PGA Tour Superstores Growing Rapidly
The world of golf retail has had some setbacks recently due to the soft demand for equipment. Nike Golf pulled out of the club business and Ben Hogan Golf declared bankruptcy after two years of trying to reinvigorate the iconic brand. Add Golfsmith and Sports Authority going out of business and the picture is not pretty.
On the other side of the ledger though is Atlanta-based PGA TOUR Superstores. They are both profitable and growing and adding new locations—three more this year to the 28 already open. Owned by AMB Group, a privately-held corporation which is part of the Blank family businesses that also own the Atlanta Falcons football team, the Atlanta United of Major League Soccer Team and the Mercedes-Benz Stadium soon to open in downtown Atlanta. Arthur Blank was cofounder of Home Depot, retiring in 2001 as co-chairman.
PGA Tour Superstores president and CEO Dick Sullivan sat with this writer for an interview during the PGA Merchandise Show to discuss his stores success and growth plans. He has been with the company since 2008 and following top management positions with the Falcons and Home Depot.
Brand identity is a must, especially in the competitive business of selling retail golf equipment, so we began by asking about the use of perhaps the best know name in golf, PGA TOUR. Sullivan responded, “We have a 50 year license with the PGA TOUR for the name and are very happy with the association with the Tour and in fact handle the e-commerce for them off their website. We want people to feel the link between us and the Tour as being real and important.”
Sullivan continued by saying he wants his stores to be high in wow-factor so when a golf consumer walks in the first time their reaction is “WOW!” because of the large amount of floor space, the interactive and brightly lit open layouts and well-stocked shelves.
With stores averaging over 45,000 square feet a big part of the growth has been realized by maximizing revenue whether in sales of clubs, apparel or services. We questioned how the revenue per square foot compared with other retailers and though he was reluctant to share specifics Sullivan did say that, “Revenue per square foot is up to double of other golf retailers.”
Experiential is the word the company uses to describe a visit and Sullivan said sales mix in a given store depends on the local market but, “Last year (2016) we gave 45-50,000 lessons so we have a strong presence in helping golfers get better.” Also interesting and somewhat unexpected is some locations sell more ladies’ apparel than men’s.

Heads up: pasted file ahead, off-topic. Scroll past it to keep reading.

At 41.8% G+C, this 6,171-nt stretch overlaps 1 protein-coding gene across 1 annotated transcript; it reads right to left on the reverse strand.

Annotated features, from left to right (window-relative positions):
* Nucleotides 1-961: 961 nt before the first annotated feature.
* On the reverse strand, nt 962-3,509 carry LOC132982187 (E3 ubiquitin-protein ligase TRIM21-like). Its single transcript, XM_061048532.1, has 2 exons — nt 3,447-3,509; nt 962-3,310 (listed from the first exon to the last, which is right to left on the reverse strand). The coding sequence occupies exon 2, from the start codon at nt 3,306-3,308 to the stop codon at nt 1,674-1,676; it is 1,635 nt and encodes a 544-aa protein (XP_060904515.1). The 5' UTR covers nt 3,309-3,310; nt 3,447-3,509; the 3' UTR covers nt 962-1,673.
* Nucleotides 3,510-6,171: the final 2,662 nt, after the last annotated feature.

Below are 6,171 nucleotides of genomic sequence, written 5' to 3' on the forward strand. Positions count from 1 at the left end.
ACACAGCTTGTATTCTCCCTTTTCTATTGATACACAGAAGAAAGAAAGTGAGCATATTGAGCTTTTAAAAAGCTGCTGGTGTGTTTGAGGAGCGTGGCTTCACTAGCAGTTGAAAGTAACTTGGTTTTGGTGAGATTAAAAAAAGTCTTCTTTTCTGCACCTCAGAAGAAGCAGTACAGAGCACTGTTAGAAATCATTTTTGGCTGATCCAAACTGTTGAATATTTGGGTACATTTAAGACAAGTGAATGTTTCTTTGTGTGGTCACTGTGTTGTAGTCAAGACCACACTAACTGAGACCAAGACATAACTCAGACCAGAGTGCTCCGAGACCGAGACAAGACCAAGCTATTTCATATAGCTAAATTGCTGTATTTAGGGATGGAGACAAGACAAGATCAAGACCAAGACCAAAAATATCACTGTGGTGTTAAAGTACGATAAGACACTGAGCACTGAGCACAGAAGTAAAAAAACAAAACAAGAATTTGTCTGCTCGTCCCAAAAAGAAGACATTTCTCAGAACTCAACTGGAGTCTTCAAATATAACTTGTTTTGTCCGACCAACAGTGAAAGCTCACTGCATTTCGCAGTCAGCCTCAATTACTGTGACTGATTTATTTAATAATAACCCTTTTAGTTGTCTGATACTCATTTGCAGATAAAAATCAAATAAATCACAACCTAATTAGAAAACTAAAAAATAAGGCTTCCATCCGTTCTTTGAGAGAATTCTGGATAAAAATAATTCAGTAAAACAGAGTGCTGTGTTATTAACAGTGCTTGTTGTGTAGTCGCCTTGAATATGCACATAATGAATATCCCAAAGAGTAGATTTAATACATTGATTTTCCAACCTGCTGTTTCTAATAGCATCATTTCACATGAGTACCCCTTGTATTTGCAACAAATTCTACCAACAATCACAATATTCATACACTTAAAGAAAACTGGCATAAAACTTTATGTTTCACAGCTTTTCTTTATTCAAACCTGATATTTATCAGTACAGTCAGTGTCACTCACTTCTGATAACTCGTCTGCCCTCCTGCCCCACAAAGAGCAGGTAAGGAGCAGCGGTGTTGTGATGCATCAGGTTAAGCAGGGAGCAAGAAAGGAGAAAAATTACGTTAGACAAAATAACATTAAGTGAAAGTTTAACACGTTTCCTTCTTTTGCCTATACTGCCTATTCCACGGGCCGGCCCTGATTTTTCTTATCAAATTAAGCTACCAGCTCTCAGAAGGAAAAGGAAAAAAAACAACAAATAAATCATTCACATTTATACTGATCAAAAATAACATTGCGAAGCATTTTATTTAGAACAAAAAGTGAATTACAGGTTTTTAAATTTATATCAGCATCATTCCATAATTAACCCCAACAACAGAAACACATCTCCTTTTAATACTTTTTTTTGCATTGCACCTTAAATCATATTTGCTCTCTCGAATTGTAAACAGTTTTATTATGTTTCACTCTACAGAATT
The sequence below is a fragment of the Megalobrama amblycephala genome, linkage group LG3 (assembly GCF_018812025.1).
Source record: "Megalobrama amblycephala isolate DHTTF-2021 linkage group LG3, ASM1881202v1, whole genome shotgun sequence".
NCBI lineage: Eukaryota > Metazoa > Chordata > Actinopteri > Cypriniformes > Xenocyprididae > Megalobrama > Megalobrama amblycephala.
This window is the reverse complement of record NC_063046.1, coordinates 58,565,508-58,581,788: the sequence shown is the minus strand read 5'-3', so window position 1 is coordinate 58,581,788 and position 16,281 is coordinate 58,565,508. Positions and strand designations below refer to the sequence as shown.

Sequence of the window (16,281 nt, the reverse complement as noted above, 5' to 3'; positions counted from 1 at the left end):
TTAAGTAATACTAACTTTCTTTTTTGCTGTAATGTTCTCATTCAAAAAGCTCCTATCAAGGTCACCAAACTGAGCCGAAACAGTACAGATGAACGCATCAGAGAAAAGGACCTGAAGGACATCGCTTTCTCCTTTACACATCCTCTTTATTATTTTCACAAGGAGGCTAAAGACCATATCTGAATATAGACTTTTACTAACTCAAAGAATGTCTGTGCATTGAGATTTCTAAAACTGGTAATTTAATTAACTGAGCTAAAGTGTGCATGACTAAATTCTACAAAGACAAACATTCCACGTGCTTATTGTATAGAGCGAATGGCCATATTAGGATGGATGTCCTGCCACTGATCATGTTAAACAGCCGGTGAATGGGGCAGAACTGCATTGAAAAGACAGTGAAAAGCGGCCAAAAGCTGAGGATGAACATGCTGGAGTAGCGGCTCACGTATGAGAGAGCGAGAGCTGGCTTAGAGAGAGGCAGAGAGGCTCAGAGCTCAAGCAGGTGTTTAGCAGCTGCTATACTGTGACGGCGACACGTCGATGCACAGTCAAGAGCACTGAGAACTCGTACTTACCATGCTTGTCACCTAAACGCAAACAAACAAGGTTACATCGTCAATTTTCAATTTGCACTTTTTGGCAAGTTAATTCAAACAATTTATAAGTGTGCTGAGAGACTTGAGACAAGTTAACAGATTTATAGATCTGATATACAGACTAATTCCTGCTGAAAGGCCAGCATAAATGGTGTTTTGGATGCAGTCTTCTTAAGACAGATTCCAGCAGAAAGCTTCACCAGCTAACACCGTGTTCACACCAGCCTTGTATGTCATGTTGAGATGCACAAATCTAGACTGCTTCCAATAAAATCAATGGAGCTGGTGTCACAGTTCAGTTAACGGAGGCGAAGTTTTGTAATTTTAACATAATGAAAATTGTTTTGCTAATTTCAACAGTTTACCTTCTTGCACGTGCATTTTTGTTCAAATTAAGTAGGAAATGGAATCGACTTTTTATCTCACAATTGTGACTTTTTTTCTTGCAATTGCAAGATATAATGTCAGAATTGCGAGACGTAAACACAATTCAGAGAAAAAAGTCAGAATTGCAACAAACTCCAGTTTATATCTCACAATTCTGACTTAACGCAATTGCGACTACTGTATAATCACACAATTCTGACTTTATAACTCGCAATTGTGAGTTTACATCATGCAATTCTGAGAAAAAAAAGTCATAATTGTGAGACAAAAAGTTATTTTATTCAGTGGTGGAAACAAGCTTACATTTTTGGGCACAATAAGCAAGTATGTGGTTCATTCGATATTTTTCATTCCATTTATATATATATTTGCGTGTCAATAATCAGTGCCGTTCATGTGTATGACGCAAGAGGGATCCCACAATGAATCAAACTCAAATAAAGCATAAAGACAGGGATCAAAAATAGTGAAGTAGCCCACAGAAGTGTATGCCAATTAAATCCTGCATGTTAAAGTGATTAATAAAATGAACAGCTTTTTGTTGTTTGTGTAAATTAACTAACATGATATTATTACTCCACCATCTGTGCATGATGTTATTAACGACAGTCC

In 2016 PGA TOUR Superstores had over seven million customers and that will presumably grow in 2017 not only from same store growth but from increasing the number of locations. Sullivan expects to have 50 stores in five years so the rate of openings will be steady but not spectacular.
Realistically the growth into new markets and opening of new locations in existing markets is driven often by the cost of real estate. “It has to make sense for us and some areas [commercial real estate] are pretty expensive and it’s hard to make the numbers work,” Sullivan told me.
The almost mystical reputation of Home Depot’s customer service is a benchmark for Sullivan and the employees of PGA TOUR Superstores and this starts with knowing golfers and what they want and need. The connection is made through store employees.
According to Sullivan, “The employees on the floor who are closest to the customers are at the top of the PGA TOUR Superstore pyramid and the CEO is at the bottom. Employees tell us what we need to do.” They are the ones dealing with the golfers so they understand what the customer wants and needs.
He followed that comment quickly with, “If you do the right thing the numbers will follow,” which certainly is a refreshing change from the bean-counter orientation of some other operations.
Anecdotally, on a recent visit to the Orlando store to purchase some golf gloves the display rack had none in my size. When I asked a store associate if they had any he ran…ran mind you, to the back and returned almost immediately with what I needed.
I don’t recall ever experiencing that level of enthusiastic service much less physical exertion ever in any golf store, big box retailer or green grass shop.
On average PGA TOUR Superstores have 14 hitting bays with the latest swing analysis software and graphics along with custom fitting of clubs, club repair, re-gripping. “We run Saturday clinics for juniors to build the interest of youngsters in the game hopefully making them lifelong participants but also to engage the parents in a meaningful way with their children, the game of golf and our stores.”
So how is it working? As noted previously PGA TOUR Superstores is bucking the trend with continued growth and profitability and for example, “Some snowbound locations have to use beepers like in restaurants to notify when a practice bay is available which have swing analysis software. Each location has PGA Professionals on staff.”
When asked for a description of their ideal target customer Sullivan responded, “The avid golfer is of course first for us. We want them to find everything they want and for them to come back.”
From my experience it would seem a lot of golfers will be doing just that.
Images courtesy of PGA TOUR SuperstoreWHAT'S YOUR REACTION?